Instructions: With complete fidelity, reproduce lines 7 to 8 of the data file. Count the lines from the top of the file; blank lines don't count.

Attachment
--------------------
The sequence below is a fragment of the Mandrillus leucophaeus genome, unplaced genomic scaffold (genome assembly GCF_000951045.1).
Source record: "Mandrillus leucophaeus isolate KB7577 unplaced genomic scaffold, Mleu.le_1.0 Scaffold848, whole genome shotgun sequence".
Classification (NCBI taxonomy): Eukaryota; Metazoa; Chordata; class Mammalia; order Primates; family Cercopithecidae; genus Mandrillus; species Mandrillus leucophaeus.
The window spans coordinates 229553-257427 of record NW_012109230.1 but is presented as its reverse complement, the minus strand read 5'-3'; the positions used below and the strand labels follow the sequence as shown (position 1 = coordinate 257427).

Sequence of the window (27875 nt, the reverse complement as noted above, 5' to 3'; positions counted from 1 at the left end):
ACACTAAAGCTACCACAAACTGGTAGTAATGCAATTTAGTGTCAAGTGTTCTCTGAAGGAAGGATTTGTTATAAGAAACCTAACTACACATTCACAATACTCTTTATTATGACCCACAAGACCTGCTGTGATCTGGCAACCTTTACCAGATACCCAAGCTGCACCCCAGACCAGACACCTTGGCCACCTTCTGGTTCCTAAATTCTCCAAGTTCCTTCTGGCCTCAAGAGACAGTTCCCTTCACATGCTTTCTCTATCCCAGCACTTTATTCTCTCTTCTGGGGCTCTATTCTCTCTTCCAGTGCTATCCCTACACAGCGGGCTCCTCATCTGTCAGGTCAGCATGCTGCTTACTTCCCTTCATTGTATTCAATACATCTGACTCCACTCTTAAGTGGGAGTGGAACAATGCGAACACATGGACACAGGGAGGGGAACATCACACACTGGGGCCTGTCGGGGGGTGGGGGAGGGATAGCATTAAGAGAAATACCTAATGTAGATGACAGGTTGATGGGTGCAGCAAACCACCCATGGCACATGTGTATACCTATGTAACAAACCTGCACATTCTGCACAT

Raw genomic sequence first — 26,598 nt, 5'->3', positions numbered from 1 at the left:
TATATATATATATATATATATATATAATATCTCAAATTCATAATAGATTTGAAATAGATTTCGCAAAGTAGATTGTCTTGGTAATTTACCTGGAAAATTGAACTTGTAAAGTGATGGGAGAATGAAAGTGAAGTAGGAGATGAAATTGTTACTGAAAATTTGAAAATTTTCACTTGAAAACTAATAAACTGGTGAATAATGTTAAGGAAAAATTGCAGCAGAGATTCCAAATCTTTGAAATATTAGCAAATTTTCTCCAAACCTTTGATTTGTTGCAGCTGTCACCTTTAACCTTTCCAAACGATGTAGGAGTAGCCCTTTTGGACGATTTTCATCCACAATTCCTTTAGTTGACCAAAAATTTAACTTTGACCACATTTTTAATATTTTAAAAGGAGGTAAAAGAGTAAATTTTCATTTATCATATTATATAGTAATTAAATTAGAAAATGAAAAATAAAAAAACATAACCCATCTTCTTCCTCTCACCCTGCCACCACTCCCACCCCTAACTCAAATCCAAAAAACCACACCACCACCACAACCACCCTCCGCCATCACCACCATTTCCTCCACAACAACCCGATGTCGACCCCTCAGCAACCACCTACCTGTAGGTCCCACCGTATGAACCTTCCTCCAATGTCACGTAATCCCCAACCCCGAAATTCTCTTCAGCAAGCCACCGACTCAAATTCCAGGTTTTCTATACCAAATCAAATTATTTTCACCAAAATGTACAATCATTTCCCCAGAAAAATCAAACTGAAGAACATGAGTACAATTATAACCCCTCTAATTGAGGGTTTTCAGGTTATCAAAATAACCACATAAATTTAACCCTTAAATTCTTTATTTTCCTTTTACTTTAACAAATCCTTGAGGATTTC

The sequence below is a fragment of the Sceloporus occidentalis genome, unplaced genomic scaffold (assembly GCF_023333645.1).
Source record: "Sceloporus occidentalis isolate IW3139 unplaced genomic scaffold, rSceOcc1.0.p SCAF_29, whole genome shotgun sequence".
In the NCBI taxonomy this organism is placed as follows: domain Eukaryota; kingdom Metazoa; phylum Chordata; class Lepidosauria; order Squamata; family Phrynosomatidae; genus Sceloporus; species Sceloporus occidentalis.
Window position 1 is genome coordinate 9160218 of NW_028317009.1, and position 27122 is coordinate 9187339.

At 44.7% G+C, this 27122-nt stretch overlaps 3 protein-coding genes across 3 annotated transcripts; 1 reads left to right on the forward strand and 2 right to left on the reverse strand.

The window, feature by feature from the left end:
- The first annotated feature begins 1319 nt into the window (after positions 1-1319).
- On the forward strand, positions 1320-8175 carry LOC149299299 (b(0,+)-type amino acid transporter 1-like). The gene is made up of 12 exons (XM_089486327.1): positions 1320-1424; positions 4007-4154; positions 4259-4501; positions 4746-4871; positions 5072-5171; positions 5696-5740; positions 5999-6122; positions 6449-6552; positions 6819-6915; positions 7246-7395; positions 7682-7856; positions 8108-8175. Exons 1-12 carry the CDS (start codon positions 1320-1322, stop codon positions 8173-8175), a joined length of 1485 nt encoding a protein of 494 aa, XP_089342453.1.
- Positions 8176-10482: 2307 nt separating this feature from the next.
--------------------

Raw genomic sequence first — 26,598 nt, 5'->3', positions numbered from 1 at the left:
TATATATATATATATATATATATATAATATCTCAAATTCATAATAGATTTGAAATAGATTTCGCAAAGTAGATTGTCTTGGTAATTTACCTGGAAAATTGAACTTGTAAAGTGATGGGAGAATGAAAGTGAAGTAGGAGATGAAATTGTTACTGAAAATTTGAAAATTTTCACTTGAAAACTAATAAACTGGTGAATAATGTTAAGGAAAAATTGCAGCAGAGATTCCAAATCTTTGAAATATTAGCAAATTTTCTCCAAACCTTTGATTTGTTGCAGCTGTCACCTTTAACCTTTCCAAACGATGTAGGAGTAGCCCTTTTGGACGATTTTCATCCACAATTCCTTTAGTTGACCAAAAATTTAACTTTGACCACATTTTTAATATTTTAAAAGGAGGTAAAAGAGTAAATTTTCATTTATCATATTATATAGTAATTAAATTAGAAAATGAAAAATAAAAAAACATAACCCATCTTCTTCCTCTCACCCTGCCACCACTCCCACCCCTAACTCAAATCCAAAAAACCACACCACCACCACAACCACCCTCCGCCATCACCACCATTTCCTCCACAACAACCCGATGTCGACCCCTCAGCAACCACCTACCTGTAGGTCCCACCGTATGAACCTTCCTCCAATGTCACGTAATCCCCAACCCCGAAATTCTCTTCAGCAAGCCACCGACTCAAATTCCAGGTTTTCTATACCAAATCAAATTATTTTCACCAAAATGTACAATCATTTCCCCAGAAAAATCAAACTGAAGAACATGAGTACAATTATAACCCCTCTAATTGAGGGTTTTCAGGTTATCAAAATAACCACATAAATTTAACCCTTAAATTCTTTATTTTCCTTTTACTTTAACAAATCCTTGAGGATTTC